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Alcoholism and Labeling

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DancingBear
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If someone has a drinking problem, should they label themselves and allow others to label them as an alcoholic? On the one hand, I think it's important for people to confront reality. If someone gets drunk, especially often, then they are being harmful to themselves and others in all likelihood.

On the other hand, experts in substance abuse issues and psychology claim that there is a genetic basis for substance abuse. This gene is supposed to be the reason someone isn't just getting drunk but has a physical problem with staying sober. In other words, getting drunk is not a choice.

This second conclusion bothers me more than the first. If someone gets drunk, fine. They can stop getting drunk. If someone is alcoholic, not fine. They will never stop getting drunk. The will forever be temporarily sober until they start drinking again.

Beyond the philosophical implications of both conclusions, consider the political and societal implications. For instance, being labeled an alcoholic may have legal or medical ramifications.

Which conclusion is right? Are neither right? Is this a non-issue? Is this the right forum? Has this question been answered in another thread?

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Genes do not determine our actions, and everyone can in fact choose to not drink alcohol in the first place. As for those who are genetically predisposed to become addicted, now that this phenomenon has been discovered there is no excuse for them to ever even try drugs or alcohol, and risk addiction.

And yes, if someone chose to not be careful and ended up an addict in the past, they should be labeled what they are, and they should start a program designed to help alcoholics stay sober. There are people who managed to beat all kinds of addiction, so it can be done.

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What would be the reason that would cause a gene that would supposedly predispose someone to addiction exist? When our genes were creating themselves no substances yet existed that a human could be addicted to. How would such a gene operate? By causing a random unknown longing for unknown undiscovered substances?

Or is it more likely that the "experts" that investigate such things are simply starting from the wrong conclusions based on bad philosophy and then biasing their experiments and data to prove their ideas, like environmentalists do?

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It is important to pay attention to the language being used in such studies. When researches write: "Gene X has been linked to....." it is not a causation statement but a correlation statement based on statistics using some type of database. Usually this follows with the sentence explaining the estimated vulnerability odds. For example you may read something like this: "The women with this mutation were almost twice as likely as white men, black women or black men to develop addiction to ........" Notice that this almost twice as likely only is of significance after a person already ingested the substance frequently enough by choice. How the data was gathered (both on the sequencing part and on the life outcome part) is also always significant.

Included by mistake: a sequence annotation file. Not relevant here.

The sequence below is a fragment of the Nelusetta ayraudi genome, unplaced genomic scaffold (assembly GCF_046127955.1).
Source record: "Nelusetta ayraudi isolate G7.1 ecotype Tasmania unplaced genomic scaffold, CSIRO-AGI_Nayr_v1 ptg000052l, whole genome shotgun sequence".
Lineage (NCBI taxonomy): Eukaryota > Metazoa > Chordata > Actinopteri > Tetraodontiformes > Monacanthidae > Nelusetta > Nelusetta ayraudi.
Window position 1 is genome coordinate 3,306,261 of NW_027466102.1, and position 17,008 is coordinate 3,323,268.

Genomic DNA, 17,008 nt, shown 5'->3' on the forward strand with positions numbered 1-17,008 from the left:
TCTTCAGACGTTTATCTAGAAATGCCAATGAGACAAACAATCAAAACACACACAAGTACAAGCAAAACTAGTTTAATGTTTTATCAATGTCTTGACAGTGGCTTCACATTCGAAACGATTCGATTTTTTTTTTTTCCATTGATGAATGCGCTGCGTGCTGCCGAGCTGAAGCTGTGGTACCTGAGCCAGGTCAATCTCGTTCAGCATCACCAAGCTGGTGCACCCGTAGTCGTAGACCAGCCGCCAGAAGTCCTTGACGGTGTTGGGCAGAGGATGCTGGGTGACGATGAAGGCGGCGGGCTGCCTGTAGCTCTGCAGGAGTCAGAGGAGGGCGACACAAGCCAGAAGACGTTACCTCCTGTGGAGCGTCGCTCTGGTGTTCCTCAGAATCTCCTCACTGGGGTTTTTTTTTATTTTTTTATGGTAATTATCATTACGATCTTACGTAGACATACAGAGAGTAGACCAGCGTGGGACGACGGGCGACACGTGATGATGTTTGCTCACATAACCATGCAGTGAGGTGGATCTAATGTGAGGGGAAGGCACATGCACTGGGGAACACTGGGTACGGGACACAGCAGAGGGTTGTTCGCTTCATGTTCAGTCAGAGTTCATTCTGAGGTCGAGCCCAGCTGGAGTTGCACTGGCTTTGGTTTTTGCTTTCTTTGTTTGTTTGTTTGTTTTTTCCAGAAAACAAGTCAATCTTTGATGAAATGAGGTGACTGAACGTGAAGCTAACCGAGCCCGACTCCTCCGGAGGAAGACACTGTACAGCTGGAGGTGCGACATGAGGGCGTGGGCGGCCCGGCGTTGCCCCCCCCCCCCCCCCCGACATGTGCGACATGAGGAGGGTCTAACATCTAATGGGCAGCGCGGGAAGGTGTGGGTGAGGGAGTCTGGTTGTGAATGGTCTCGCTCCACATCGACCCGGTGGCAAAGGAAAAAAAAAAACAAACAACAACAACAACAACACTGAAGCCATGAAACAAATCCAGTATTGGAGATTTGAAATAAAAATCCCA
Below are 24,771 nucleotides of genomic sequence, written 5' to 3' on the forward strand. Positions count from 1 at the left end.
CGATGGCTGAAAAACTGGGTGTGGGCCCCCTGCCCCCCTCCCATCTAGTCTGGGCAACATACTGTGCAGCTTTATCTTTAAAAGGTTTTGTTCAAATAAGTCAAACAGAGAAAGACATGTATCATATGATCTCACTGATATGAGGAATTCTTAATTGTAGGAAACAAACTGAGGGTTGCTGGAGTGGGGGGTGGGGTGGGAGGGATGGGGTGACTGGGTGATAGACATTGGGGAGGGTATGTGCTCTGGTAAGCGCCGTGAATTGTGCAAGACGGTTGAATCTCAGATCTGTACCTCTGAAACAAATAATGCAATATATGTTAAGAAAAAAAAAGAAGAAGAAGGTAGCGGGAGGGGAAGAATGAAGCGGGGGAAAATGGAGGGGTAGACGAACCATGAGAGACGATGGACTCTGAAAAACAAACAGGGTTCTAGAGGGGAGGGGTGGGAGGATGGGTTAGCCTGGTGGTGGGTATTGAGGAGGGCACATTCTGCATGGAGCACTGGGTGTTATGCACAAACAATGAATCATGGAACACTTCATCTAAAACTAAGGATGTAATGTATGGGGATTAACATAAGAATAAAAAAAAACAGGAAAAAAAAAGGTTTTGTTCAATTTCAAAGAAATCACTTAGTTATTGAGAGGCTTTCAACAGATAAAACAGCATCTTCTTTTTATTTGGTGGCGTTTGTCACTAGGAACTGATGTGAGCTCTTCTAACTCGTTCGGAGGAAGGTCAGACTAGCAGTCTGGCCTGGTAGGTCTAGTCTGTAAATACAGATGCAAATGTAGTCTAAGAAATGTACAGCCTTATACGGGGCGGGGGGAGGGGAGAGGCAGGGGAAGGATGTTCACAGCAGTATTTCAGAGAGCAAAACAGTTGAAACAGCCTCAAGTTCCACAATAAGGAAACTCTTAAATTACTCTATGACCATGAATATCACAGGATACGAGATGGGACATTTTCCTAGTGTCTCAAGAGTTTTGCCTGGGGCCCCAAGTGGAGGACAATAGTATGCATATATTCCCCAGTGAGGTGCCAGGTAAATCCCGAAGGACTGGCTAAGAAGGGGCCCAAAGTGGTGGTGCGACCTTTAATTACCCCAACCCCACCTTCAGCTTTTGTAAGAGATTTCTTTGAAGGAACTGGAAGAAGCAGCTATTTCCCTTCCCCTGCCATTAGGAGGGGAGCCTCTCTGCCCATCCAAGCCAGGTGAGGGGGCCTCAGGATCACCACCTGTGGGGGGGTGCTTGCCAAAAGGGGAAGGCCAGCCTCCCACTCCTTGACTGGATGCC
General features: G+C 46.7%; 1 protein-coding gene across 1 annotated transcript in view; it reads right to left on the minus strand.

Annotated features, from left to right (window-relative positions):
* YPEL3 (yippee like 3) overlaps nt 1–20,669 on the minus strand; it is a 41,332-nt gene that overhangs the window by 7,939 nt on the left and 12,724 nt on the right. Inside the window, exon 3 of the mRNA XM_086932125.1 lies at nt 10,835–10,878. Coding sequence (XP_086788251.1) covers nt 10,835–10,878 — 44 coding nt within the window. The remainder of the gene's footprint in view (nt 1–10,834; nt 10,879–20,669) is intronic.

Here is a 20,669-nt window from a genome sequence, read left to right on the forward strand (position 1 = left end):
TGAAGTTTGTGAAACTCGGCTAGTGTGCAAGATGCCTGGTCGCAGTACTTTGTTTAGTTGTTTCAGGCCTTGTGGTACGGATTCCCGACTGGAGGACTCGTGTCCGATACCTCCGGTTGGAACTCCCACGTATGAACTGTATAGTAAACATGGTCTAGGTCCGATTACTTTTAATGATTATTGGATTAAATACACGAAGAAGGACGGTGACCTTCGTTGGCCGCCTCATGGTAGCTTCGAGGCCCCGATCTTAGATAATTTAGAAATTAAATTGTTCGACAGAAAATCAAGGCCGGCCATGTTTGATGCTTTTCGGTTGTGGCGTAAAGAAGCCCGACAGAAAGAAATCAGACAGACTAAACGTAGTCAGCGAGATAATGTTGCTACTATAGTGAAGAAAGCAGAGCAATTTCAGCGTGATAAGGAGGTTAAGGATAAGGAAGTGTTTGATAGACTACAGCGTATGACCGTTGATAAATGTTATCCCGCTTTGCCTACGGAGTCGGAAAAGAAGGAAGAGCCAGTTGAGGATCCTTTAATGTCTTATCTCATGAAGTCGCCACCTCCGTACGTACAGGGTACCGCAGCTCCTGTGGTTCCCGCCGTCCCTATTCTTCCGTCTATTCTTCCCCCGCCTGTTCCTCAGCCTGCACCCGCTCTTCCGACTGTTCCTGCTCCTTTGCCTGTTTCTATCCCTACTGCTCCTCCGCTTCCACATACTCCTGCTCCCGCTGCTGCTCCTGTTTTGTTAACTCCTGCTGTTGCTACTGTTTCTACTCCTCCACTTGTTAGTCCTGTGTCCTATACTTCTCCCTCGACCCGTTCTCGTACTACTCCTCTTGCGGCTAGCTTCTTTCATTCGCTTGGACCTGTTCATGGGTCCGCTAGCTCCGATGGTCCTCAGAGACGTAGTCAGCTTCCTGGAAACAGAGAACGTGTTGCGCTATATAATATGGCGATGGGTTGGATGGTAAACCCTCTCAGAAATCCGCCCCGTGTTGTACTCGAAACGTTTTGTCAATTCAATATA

Edited by ~Sophia~
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What would be the reason that would cause a gene that would supposedly predispose someone to addiction exist? When our genes were creating themselves no substances yet existed that a human could be addicted to.

What would cause humans to get drunk from those substances to begin with?

Random mutation. Genes don't "create themselves for a reason", they mutate randomly over generations, and some mutations survive (based on their usefulness in adapting to the environment or luck of the draw).

Non adaptive traits can also be pleiotropic (caused by genes that have multiple effects, some neutral or harmful - kind of like "unintended side effects", if you look past the nonsensical mention of "intentions" in a process not engineered by an intelligent mind), or vestigial (a trait that used to be useful, but is not anymore).

Or is it more likely that the "experts" that investigate such things are simply starting from the wrong conclusions based on bad philosophy and then biasing their experiments and data to prove their ideas, like environmentalists do?

I have seen no evidence of that, so no, it's not likely. My advice for those who have alcoholism running rampant in their family is to not even try alcohol or drugs. The evidence that you are more vulnerable to addiction (because of both upbringing and genetics) is well documented. (so don't even drink if you were adopted)

Edited by Jake_Ellison
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What would be the reason that would cause a gene that would supposedly predispose someone to addiction exist? When our genes were creating themselves no substances yet existed that a human could be addicted to. How would such a gene operate? By causing a random unknown longing for unknown undiscovered substances?

Or is it more likely that the "experts" that investigate such things are simply starting from the wrong conclusions based on bad philosophy and then biasing their experiments and data to prove their ideas, like environmentalists do?

Two simple guesses

A. random occurence, evolution occurs by natural selection; which means strange things(relative to current settings) can result from genetic adaptation over thousands of generations